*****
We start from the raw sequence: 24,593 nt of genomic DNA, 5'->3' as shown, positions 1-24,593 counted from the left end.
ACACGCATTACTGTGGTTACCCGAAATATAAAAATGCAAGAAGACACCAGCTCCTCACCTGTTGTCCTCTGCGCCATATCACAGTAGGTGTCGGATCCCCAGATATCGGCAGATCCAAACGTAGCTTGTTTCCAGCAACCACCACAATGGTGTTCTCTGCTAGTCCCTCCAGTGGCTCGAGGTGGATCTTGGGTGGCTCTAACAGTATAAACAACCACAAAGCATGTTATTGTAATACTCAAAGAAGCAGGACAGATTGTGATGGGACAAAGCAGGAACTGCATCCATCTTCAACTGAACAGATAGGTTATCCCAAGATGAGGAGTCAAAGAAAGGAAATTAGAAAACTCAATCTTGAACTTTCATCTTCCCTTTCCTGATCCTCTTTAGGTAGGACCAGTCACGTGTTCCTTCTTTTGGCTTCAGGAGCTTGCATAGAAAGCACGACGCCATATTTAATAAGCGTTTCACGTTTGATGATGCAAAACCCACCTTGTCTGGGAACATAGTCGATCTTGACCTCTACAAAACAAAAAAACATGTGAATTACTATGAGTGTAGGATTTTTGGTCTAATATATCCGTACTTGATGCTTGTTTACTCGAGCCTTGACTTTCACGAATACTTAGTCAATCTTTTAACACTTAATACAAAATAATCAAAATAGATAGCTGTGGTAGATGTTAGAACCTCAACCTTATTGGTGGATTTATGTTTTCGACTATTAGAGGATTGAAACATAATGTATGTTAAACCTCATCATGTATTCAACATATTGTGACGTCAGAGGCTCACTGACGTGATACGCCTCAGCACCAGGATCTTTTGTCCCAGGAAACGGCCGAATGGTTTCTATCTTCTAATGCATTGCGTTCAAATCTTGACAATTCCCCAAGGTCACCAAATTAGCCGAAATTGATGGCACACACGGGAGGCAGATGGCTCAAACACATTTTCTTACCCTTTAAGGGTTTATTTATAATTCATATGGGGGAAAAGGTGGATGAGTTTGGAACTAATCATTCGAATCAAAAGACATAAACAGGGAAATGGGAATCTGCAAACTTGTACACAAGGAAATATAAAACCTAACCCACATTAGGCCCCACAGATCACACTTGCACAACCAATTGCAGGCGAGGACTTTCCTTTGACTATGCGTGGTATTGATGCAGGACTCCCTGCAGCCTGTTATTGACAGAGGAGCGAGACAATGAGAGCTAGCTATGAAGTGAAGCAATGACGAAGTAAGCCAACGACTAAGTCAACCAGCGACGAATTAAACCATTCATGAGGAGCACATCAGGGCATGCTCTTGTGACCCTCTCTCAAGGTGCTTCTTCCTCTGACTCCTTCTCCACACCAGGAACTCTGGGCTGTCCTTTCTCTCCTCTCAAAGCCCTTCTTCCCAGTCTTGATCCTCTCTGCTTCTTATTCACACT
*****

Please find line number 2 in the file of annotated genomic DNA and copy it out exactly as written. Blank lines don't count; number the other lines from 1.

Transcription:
ACACGCATTACTGTGGTTACCCGAAATATAAAAATGCAAGAAGACACCAGCTCCTCACCTGTTGTCCTCTGCGCCATATCACAGTAGGTGTCGGATCCCCAGATATCGGCAGATCCAAACGTAGCTTGTTTCCAGCAACCACCACAATGGTGTTCTCTGCTAGTCCCTCCAGTGGCTCGAGGTGGATCTTGGGTGGCTCTAACAGTATAAACAACCACAAAGCATGTTATTGTAATACTCAAAGAAGCAGGACAGATTGTGATGGGACAAAGCAGGAACTGCATCCATCTTCAACTGAACAGATAGGTTATCCCAAGATGAGGAGTCAAAGAAAGGAAATTAGAAAACTCAATCTTGAACTTTCATCTTCCCTTTCCTGATCCTCTTTAGGTAGGACCAGTCACGTGTTCCTTCTTTTGGCTTCAGGAGCTTGCATAGAAAGCACGACGCCATATTTAATAAGCGTTTCACGTTTGATGATGCAAAACCCACCTTGTCTGGGAACATAGTCGATCTTGACCTCTACAAAACAAAAAAACATGTGAATTACTATGAGTGTAGGATTTTTGGTCTAATATATCCGTACTTGATGCTTGTTTACTCGAGCCTTGACTTTCACGAATACTTAGTCAATCTTTTAACACTTAATACAAAATAATCAAAATAGATAGCTGTGGTAGATGTTAGAACCTCAACCTTATTGGTGGATTTATGTTTTCGACTATTAGAGGATTGAAACATAATGTATGTTAAACCTCATCATGTATTCAACATATTGTGACGTCAGAGGCTCACTGACGTGATACGCCTCAGCACCAGGATCTTTTGTCCCAGGAAACGGCCGAATGGTTTCTATCTTCTAATGCATTGCGTTCAAATCTTGACAATTCCCCAAGGTCACCAAATTAGCCGAAATTGATGGCACACACGGGAGGCAGATGGCTCAAACACATTTTCTTACCCTTTAAGGGTTTATTTATAATTCATATGGGGGAAAAGGTGGATGAGTTTGGAACTAATCATTCGAATCAAAAGACATAAACAGGGAAATGGGAATCTGCAAACTTGTACACAAGGAAATATAAAACCTAACCCACATTAGGCCCCACAGATCACACTTGCACAACCAATTGCAGGCGAGGACTTTCCTTTGACTATGCGTGGTATTGATGCAGGACTCCCTGCAGCCTGTTATTGACAGAGGAGCGAGACAATGAGAGCTAGCTATGAAGTGAAGCAATGACGAAGTAAGCCAACGACTAAGTCAACCAGCGACGAATTAAACCATTCATGAGGAGCACATCAGGGCATGCTCTTGTGACCCTCTCTCAAGGTGCTTCTTCCTCTGACTCCTTCTCCACACCAGGAACTCTGGGCTGTCCTTTCTCTCCTCTCAAAGCCCTTCTTCCCAGTCTTGATCCTCTCTGCTTCTTATTCACACT